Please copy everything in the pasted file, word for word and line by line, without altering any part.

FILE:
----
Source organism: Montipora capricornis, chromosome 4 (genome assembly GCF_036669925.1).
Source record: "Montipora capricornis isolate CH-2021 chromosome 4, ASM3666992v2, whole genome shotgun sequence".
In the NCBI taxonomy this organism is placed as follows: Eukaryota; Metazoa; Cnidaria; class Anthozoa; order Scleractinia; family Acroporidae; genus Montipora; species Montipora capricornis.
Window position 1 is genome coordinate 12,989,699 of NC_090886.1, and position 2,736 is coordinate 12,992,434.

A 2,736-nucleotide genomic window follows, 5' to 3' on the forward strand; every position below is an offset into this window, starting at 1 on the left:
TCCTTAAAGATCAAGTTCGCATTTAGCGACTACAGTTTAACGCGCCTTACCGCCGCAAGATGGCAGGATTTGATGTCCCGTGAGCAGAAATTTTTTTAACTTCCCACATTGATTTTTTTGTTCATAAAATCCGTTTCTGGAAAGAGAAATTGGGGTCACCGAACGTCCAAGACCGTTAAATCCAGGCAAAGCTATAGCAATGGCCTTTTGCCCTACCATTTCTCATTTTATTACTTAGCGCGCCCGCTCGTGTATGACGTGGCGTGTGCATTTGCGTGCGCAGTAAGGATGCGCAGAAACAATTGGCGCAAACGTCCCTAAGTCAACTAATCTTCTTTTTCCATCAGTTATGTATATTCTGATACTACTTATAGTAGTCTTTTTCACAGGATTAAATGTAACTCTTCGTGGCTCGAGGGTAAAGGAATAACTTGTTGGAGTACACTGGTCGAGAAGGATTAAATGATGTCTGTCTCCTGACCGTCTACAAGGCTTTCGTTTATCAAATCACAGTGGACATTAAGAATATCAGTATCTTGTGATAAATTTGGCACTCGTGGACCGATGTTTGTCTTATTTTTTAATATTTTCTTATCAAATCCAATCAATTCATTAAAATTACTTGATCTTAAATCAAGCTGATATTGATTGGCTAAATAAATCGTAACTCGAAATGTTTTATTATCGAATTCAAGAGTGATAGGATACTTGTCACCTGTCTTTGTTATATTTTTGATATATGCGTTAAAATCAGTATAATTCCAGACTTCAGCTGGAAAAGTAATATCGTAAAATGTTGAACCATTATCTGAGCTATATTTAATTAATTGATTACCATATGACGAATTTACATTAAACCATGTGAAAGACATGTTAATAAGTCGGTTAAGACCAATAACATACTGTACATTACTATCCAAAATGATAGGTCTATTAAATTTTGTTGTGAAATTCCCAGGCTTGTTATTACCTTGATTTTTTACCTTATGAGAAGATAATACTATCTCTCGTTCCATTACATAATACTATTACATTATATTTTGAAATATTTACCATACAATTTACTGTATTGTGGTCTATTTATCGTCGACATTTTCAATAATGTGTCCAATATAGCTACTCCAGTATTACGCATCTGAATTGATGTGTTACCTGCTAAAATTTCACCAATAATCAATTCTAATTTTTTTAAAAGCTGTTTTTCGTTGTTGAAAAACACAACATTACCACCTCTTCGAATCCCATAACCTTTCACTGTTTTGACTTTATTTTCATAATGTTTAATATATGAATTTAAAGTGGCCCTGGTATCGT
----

Source organism: Montipora capricornis, chromosome 4 (genome assembly GCF_036669925.1).
Source record: "Montipora capricornis isolate CH-2021 chromosome 4, ASM3666992v2, whole genome shotgun sequence".
In the NCBI taxonomy this organism is placed as follows: Eukaryota; Metazoa; Cnidaria; class Anthozoa; order Scleractinia; family Acroporidae; genus Montipora; species Montipora capricornis.
Window position 1 is genome coordinate 12,989,699 of NC_090886.1, and position 2,736 is coordinate 12,992,434.

A 2,736-nucleotide genomic window follows, 5' to 3' on the forward strand; every position below is an offset into this window, starting at 1 on the left:
TCCTTAAAGATCAAGTTCGCATTTAGCGACTACAGTTTAACGCGCCTTACCGCCGCAAGATGGCAGGATTTGATGTCCCGTGAGCAGAAATTTTTTTAACTTCCCACATTGATTTTTTTGTTCATAAAATCCGTTTCTGGAAAGAGAAATTGGGGTCACCGAACGTCCAAGACCGTTAAATCCAGGCAAAGCTATAGCAATGGCCTTTTGCCCTACCATTTCTCATTTTATTACTTAGCGCGCCCGCTCGTGTATGACGTGGCGTGTGCATTTGCGTGCGCAGTAAGGATGCGCAGAAACAATTGGCGCAAACGTCCCTAAGTCAACTAATCTTCTTTTTCCATCAGTTATGTATATTCTGATACTACTTATAGTAGTCTTTTTCACAGGATTAAATGTAACTCTTCGTGGCTCGAGGGTAAAGGAATAACTTGTTGGAGTACACTGGTCGAGAAGGATTAAATGATGTCTGTCTCCTGACCGTCTACAAGGCTTTCGTTTATCAAATCACAGTGGACATTAAGAATATCAGTATCTTGTGATAAATTTGGCACTCGTGGACCGATGTTTGTCTTATTTTTTAATATTTTCTTATCAAATCCAATCAATTCATTAAAATTACTTGATCTTAAATCAAGCTGATATTGATTGGCTAAATAAATCGTAACTCGAAATGTTTTATTATCGAATTCAAGAGTGATAGGATACTTGTCACCTGTCTTTGTTATATTTTTGATATATGCGTTAAAATCAGTATAATTCCAGACTTCAGCTGGAAAAGTAATATCGTAAAATGTTGAACCATTATCTGAGCTATATTTAATTAATTGATTACCATATGACGAATTTACATTAAACCATGTGAAAGACATGTTAATAAGTCGGTTAAGACCAATAACATACTGTACATTACTATCCAAAATGATAGGTCTATTAAATTTTGTTGTGAAATTCCCAGGCTTGTTATTACCTTGATTTTTTACCTTATGAGAAGATAATACTATCTCTCGTTCCATTACATAATACTATTACATTATATTTTGAAATATTTACCATACAATTTACTGTATTGTGGTCTATTTATCGTCGACATTTTCAATAATGTGTCCAATATAGCTACTCCAGTATTACGCATCTGAATTGATGTGTTACCTGCTAAAATTTCACCAATAATCAATTCTAATTTTTTTAAAAGCTGTTTTTCGTTGTTGAAAAACACAACATTACCACCTCTTCGAATCCCATAACCTTTCACTGTTTTGACTTTATTTTCATAATGTTTAATATATGAATTTAAAGTGGCCCTGGTATCGT